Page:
# How to Calculate Cramer’s V in R

Cramer’s V is a measure of the strength of association between two nominal variables.

It ranges from 0 to 1 where:

• 0 indicates no association between the two variables.
• 1 indicates a strong association between the two variables.

It is calculated as:

Cramer’s V = √(X2/n) / min(c-1, r-1)

where:

• X2: The Chi-square statistic
• n: Total sample size
• r: Number of rows
• c: Number of columns

This tutorial provides a couple examples of how to calculate Cramer’s V for a contingency table in R.

### Example 1: Cramer’s V for a 2×2 Table

The following code shows how to use the CramerV function from the rcompanion package to calculate Cramer’s V for a 2×2 table:

```#create 2x2 table
data = matrix(c(7,9,12,8), nrow = 2)

#view dataset
data

[,1] [,2]
[1,]    7   12
[2,]    9    8

library(rcompanion)

#calculate Cramer's V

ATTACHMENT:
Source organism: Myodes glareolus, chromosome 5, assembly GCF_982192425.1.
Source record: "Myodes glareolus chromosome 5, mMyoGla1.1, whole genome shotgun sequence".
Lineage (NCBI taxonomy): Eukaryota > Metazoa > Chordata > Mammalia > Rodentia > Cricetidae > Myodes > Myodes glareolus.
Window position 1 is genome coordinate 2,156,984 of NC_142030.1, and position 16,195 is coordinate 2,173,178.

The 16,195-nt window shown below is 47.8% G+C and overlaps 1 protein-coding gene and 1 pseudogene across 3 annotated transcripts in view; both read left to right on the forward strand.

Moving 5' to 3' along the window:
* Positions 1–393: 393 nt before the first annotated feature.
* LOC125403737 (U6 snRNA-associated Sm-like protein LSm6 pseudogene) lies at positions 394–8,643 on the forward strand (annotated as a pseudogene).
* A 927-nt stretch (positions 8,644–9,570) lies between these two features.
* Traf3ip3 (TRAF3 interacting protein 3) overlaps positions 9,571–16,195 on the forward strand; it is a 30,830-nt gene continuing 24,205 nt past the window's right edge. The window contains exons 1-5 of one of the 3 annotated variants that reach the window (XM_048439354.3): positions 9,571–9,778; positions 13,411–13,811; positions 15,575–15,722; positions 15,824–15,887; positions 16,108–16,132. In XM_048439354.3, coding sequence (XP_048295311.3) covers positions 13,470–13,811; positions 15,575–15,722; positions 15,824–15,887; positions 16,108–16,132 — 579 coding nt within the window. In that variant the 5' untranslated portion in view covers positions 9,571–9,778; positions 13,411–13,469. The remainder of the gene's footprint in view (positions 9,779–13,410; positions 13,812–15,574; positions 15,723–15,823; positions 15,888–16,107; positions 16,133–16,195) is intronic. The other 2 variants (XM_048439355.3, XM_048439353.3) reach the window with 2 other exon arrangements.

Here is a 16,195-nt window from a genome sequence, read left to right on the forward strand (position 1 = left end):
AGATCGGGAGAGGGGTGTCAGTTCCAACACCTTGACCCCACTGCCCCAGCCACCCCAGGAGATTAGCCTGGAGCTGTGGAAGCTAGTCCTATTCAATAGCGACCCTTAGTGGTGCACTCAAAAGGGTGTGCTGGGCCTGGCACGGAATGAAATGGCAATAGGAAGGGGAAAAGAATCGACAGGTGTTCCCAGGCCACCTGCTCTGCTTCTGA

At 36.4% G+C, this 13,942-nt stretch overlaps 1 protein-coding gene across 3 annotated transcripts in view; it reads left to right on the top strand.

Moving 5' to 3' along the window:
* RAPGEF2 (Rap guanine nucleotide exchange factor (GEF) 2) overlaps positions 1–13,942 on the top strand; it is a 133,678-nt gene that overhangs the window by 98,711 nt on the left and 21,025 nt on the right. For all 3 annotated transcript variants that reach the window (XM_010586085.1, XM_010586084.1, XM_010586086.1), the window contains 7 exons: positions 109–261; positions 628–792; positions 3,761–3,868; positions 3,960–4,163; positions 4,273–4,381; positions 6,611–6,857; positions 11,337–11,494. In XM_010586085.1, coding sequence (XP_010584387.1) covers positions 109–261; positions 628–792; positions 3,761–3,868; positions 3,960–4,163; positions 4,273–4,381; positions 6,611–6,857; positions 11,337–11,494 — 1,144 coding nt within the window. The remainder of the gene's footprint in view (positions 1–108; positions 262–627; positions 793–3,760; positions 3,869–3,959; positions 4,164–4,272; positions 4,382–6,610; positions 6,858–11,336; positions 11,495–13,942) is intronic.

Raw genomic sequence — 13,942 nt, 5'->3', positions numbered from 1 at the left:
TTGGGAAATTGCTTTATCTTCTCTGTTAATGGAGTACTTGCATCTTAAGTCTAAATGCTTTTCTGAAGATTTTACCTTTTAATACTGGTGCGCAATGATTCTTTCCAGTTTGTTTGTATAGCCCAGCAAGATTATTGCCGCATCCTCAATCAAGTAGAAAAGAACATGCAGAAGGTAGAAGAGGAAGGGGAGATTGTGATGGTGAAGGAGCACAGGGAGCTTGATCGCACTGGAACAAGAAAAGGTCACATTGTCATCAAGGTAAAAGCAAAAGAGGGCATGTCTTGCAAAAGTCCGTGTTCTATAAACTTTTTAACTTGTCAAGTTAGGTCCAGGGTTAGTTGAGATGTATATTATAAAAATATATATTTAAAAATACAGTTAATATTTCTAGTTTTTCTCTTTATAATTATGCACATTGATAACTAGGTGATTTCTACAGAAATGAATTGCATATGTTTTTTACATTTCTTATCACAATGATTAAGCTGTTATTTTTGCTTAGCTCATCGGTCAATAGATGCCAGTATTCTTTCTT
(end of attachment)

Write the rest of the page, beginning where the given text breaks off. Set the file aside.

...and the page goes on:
cramerV(data)

Cramer V
0.1617```

Cramer’s V turns out to be 0.1617, which indicates a fairly weak association between the two variables in the table.

Note that we can also produce a confidence interval for Cramer’s V by indicating ci = TRUE:

```cramerV(data, ci = TRUE)

Cramer.V lower.ci upper.ci
1   0.1617 0.003487   0.4914
```

We can see that Cramer’s V remains unchanged at 0.1617, but we now have a 95% confidence interval that contains a range of values that is likely to contain the true value of Cramer’s V.

This interval turns out to be: [.003487.4914].

### Example 2: Cramer’s V for Larger Tables

Note that we can use the CramerV function to calculate Cramer’s V for a table of any size.

The following code shows how to calculate Cramer’s V for a table with 2 rows and 3 columns:

```#create 2x3 table
data = matrix(c(6, 9, 8, 5, 12, 9), nrow = 2)

#view dataset
data

[,1] [,2] [,3]
[1,]    6    8   12
[2,]    9    5    9